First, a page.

[Photographs: Vicky Wasik]

After proofing overnight in the fridge, these yeast-raised biscuits are ready to bake first thing in the morning, so they’re an easy make-ahead option for breakfast and brunch. Like traditional biscuits, angel biscuits are buttery and tender, but with a flavor and texture closer to a Parker House roll—yeasty and light. Whether stuffed with slices of country ham or a spoonful of jelly, these fluffy biscuits will get your morning off to the right start.

Why It Works

  • Instant dry yeast replaces baking powder to leaven these biscuits, giving them a flavor much like classic dinner rolls.
  • A long, slow rise helps these biscuits develop flavor and structure.
  • A touch of baking soda improves browning and flavor.
  • An overnight rise means the biscuits can be baked first thing in the morning, putting breakfast on the table without any fuss.

Read more: How to Make Fluffy Yeast-Raised Angel Biscuits

  • Yield:Makes about 14 two-inch biscuits
  • Active time:
    20 minutes
  • Total time:about 10 hours
  • Rated:



  • 12 ounces all-purpose flour, such as Gold Medal (about 2 2/3 cups, spooned; 340g)
  • 1 ounce sugar (about 2 tablespoons; 30g)
  • 1/4 ounce (about 2 teaspoons; 7g) instant dry yeast, such as SAF; not RapidRise or active dry (see note and also more info here)
  • 2 teaspoons (8g) Diamond Crystal kosher salt; for table salt, use about half as much by volume or the same weight kosher salt
  • 1/2 teaspoon baking soda
  • 5 1/4 ounces cold, unsalted butter, cut into 1/2-inch cubes (about 10 1/2 tablespoons; 145g)
  • 9 ounces milk, any percentage will do (about 1 cup plus 2 tablespoons; 255g)


  1. 1.

    Sift flour into a medium bowl, then add sugar, instant dry yeast, salt, and baking soda; whisk until well combined (this may take up to 1 minute). Add the butter, toss to break up the pieces, and, using your hands, smash each cube flat. Continue smashing and rubbing until the butter has mostly disappeared into a floury mix, although a few larger, Cheerio-sized pieces may remain. This can also be done with 4 or 5 pulses in a food processor, just take care not to overdo it. The prepared mix can be refrigerated up to 3 weeks in an airtight container, then used as directed below.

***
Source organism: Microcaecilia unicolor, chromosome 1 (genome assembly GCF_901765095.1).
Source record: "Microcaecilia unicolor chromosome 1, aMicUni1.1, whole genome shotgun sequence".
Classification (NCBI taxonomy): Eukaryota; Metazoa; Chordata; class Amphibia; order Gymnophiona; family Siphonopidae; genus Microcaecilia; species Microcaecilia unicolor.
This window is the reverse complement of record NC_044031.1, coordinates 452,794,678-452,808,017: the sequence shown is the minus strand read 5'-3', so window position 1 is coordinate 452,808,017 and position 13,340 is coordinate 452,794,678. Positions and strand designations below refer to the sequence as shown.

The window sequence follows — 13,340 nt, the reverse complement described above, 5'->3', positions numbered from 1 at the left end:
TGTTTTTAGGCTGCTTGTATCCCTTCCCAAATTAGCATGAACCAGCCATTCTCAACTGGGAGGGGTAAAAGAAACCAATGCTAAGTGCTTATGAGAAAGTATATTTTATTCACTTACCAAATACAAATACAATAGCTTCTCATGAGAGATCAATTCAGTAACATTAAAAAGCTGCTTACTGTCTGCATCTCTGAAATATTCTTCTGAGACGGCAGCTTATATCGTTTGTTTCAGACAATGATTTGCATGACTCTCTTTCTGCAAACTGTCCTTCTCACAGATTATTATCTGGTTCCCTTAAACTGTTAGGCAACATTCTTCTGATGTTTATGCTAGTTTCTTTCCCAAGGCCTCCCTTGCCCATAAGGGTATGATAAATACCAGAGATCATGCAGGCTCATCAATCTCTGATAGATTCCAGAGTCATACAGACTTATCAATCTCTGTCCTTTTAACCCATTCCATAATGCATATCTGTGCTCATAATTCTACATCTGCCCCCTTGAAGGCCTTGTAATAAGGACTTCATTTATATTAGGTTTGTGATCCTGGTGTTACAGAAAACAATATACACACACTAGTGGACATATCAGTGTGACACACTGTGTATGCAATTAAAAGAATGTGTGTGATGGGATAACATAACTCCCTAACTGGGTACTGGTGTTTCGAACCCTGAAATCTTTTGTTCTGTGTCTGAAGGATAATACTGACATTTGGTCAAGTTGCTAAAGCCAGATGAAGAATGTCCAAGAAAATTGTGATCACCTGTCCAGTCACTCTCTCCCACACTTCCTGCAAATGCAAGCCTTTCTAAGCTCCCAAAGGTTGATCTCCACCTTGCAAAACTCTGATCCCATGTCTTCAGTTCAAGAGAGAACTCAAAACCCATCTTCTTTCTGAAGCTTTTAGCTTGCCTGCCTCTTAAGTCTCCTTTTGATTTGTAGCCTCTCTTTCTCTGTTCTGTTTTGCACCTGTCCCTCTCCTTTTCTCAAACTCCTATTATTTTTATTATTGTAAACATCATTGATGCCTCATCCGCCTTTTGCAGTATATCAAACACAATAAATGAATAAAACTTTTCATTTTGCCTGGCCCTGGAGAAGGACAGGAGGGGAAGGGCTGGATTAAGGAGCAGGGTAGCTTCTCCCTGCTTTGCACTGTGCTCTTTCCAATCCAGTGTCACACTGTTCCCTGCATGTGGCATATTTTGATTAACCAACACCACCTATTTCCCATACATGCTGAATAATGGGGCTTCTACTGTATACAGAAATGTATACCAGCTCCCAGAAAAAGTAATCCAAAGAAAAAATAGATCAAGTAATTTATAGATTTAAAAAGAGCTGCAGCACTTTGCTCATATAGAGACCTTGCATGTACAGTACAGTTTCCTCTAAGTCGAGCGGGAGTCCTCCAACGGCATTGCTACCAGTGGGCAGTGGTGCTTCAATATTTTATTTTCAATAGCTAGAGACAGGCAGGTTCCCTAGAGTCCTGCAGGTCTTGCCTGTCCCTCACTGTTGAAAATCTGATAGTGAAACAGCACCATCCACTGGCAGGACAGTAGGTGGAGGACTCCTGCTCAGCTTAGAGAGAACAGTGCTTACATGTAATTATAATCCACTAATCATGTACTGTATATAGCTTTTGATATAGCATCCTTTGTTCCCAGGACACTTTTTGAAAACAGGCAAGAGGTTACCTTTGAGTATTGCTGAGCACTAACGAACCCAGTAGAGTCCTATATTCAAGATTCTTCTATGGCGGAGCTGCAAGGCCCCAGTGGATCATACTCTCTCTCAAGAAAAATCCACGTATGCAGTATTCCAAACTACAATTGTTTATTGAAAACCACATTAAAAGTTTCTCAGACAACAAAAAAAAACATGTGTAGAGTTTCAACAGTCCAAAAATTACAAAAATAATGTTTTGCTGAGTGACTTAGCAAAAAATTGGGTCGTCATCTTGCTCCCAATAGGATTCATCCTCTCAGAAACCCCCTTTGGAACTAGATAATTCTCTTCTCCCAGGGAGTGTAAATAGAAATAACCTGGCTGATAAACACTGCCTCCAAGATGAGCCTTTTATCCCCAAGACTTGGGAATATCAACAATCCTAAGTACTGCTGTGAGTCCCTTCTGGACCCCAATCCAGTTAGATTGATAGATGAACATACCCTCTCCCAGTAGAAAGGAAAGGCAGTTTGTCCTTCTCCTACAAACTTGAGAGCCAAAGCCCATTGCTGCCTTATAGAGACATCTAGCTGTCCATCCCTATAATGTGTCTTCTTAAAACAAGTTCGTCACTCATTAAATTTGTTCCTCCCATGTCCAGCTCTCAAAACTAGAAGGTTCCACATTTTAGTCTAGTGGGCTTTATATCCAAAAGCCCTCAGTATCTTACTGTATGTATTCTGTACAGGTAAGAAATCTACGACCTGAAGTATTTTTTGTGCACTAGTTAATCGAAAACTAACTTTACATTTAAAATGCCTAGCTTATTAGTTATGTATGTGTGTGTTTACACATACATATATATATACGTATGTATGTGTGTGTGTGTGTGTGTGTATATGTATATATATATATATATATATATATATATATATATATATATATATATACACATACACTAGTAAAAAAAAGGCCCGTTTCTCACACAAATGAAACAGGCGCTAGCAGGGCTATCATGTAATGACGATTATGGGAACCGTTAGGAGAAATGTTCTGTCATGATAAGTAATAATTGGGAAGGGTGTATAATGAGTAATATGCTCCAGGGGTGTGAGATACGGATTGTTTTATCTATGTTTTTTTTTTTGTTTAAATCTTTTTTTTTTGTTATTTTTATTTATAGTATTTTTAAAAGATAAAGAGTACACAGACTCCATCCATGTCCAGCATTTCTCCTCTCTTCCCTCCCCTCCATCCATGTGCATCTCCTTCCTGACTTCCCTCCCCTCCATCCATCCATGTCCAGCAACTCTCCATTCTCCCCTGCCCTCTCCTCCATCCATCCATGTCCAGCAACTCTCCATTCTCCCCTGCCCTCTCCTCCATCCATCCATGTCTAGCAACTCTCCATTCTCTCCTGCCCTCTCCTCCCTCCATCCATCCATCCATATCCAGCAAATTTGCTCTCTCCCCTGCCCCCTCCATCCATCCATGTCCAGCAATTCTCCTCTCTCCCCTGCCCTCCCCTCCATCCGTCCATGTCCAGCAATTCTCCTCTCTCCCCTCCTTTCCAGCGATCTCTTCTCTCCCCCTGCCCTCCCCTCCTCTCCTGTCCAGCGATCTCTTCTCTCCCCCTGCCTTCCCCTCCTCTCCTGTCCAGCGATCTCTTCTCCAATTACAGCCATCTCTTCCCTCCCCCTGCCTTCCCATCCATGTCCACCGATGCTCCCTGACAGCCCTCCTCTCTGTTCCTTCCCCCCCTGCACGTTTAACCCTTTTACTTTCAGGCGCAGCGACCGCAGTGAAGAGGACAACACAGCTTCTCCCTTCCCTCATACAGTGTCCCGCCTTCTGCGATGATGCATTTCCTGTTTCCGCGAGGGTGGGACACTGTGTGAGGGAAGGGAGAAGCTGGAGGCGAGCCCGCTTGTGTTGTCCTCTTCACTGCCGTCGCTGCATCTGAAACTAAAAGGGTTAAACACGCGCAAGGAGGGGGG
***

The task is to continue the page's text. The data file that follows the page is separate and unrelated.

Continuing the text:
2. 2.

    Add milk, and stir with a flexible spatula until the flour has been fully absorbed. When the dough forms a rough ball, cover with plastic and set aside at cool room temperature until roughly doubled in bulk, about 2 hours. At temperatures significantly above or below 70°F (21°C), this process will proceed at a different rate, so use the visual cues rather than a specific timetable.

  3. 3.

    After proofing, turn dough onto a lightly floured surface. With lightly floured bare hands, gently pat the dough into a squarish shape about 1/2 inch thick, then fold in half; repeat twice more for a total of 3 folds, using only enough flour to keep your hands from sticking. Finish by patting the dough to a thickness of 3/4 inch. If needed, dust away any excess flour, then cut into 1 3/4-inch rounds and arrange in a 10-inch cast iron skillet. Gather scraps into a ball, pat and fold a single time, then cut as many more biscuits as you can. The final round of scraps can be gathered and shaped into a single biscuit by hand. Cover tightly with foil and refrigerate overnight, between 8 and 12 hours.

  4. 4.

    Adjust oven rack to lower-middle position and preheat to 400°F (200°C). Brush the cold dough with melted butter, and bake until the biscuits are well-risen and golden brown, about 20 minutes. Let the biscuits cool about 5 minutes to help set their crumb, then serve as desired, whether alongside soups and stews or split for shortcake or breakfast sandwiches. Leftovers can be stored up to a week in an airtight container. To serve, split the stale biscuits in half, brush with melted butter, arrange on a baking sheet, and broil until golden brown, then serve with jam.

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